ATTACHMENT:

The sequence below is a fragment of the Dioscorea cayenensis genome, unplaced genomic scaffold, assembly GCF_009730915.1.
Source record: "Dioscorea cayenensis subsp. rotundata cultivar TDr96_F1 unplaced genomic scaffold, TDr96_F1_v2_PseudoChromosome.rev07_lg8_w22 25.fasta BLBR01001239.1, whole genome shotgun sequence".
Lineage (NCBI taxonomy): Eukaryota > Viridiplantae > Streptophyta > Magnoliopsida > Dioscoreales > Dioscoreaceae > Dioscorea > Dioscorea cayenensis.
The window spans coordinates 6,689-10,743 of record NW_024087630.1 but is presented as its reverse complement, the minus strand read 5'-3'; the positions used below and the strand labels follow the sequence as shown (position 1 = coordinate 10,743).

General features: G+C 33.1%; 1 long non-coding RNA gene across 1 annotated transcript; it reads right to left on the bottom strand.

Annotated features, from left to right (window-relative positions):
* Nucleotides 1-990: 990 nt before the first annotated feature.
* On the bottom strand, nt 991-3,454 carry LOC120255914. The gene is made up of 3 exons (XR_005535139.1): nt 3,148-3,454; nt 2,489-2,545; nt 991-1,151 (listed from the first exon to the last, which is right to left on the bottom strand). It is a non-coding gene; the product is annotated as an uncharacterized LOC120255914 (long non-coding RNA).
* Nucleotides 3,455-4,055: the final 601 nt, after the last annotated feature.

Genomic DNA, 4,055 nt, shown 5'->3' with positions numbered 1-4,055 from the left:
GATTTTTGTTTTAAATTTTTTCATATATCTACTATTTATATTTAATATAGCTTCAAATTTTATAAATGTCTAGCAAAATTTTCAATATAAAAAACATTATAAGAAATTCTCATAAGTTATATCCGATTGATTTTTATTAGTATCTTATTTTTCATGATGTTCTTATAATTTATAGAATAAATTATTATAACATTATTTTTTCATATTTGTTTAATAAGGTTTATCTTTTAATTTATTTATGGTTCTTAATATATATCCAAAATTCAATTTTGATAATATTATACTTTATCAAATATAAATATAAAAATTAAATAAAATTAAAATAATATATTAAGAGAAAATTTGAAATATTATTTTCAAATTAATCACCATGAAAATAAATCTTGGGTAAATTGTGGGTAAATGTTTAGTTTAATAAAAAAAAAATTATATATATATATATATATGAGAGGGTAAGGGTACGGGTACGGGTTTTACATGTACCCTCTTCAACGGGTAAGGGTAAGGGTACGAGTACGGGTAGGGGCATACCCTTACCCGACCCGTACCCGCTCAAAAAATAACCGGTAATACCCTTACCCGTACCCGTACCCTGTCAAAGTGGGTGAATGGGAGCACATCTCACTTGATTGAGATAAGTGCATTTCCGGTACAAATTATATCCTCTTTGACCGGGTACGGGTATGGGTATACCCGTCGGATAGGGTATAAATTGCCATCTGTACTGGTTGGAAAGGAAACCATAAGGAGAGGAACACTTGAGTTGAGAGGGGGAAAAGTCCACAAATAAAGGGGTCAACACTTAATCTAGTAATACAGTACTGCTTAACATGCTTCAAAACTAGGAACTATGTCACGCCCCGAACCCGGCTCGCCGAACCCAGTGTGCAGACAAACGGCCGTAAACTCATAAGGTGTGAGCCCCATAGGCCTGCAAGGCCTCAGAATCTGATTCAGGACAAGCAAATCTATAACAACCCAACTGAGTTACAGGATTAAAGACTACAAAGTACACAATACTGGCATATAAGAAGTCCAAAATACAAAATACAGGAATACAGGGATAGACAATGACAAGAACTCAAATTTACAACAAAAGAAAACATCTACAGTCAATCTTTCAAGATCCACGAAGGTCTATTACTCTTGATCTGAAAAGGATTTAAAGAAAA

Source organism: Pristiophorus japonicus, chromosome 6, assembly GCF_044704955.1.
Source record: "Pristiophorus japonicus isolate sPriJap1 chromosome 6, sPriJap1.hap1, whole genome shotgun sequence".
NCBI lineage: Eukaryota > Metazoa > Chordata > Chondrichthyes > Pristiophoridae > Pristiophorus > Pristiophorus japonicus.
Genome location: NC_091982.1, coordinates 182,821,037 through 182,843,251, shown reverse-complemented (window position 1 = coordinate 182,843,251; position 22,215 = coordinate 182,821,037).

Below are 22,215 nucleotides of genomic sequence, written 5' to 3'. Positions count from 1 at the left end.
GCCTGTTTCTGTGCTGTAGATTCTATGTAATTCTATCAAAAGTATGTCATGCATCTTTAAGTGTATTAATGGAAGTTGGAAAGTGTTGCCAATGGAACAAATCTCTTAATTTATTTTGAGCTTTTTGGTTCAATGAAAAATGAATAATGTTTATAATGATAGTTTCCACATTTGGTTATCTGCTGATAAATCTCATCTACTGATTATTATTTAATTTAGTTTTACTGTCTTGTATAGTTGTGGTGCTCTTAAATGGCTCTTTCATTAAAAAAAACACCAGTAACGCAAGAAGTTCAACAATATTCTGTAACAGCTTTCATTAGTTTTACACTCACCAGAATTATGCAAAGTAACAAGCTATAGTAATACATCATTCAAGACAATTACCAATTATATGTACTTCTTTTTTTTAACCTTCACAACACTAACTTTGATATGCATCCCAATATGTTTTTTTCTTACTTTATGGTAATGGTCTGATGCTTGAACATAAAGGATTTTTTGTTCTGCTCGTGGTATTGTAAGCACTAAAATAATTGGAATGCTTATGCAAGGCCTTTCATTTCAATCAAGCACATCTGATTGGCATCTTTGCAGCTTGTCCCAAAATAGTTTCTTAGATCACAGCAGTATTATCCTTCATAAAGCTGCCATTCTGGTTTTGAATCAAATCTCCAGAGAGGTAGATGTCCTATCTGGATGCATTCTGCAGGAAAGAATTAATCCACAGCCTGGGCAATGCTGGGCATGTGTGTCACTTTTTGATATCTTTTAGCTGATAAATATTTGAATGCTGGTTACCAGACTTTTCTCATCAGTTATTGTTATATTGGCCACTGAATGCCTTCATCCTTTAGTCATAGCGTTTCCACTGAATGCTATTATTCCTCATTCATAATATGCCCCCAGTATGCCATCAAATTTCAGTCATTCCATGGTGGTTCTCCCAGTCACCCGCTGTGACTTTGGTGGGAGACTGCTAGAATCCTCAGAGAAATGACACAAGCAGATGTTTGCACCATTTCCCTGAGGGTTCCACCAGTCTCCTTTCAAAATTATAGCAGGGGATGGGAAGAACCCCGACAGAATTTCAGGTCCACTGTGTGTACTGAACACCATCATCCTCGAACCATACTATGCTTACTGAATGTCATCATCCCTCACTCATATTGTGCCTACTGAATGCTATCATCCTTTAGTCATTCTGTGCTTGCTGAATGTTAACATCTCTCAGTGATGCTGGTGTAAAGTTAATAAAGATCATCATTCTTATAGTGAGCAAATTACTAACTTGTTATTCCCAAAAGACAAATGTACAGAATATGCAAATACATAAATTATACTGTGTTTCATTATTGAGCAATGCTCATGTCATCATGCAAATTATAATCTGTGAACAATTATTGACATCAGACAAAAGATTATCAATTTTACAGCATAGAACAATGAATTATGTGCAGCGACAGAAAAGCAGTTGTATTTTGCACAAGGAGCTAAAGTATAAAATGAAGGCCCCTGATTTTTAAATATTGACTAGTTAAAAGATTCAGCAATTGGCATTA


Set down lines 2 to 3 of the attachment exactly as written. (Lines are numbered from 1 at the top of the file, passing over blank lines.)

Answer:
Source record: "Dioscorea cayenensis subsp. rotundata cultivar TDr96_F1 unplaced genomic scaffold, TDr96_F1_v2_PseudoChromosome.rev07_lg8_w22 25.fasta BLBR01001239.1, whole genome shotgun sequence".
Lineage (NCBI taxonomy): Eukaryota > Viridiplantae > Streptophyta > Magnoliopsida > Dioscoreales > Dioscoreaceae > Dioscorea > Dioscorea cayenensis.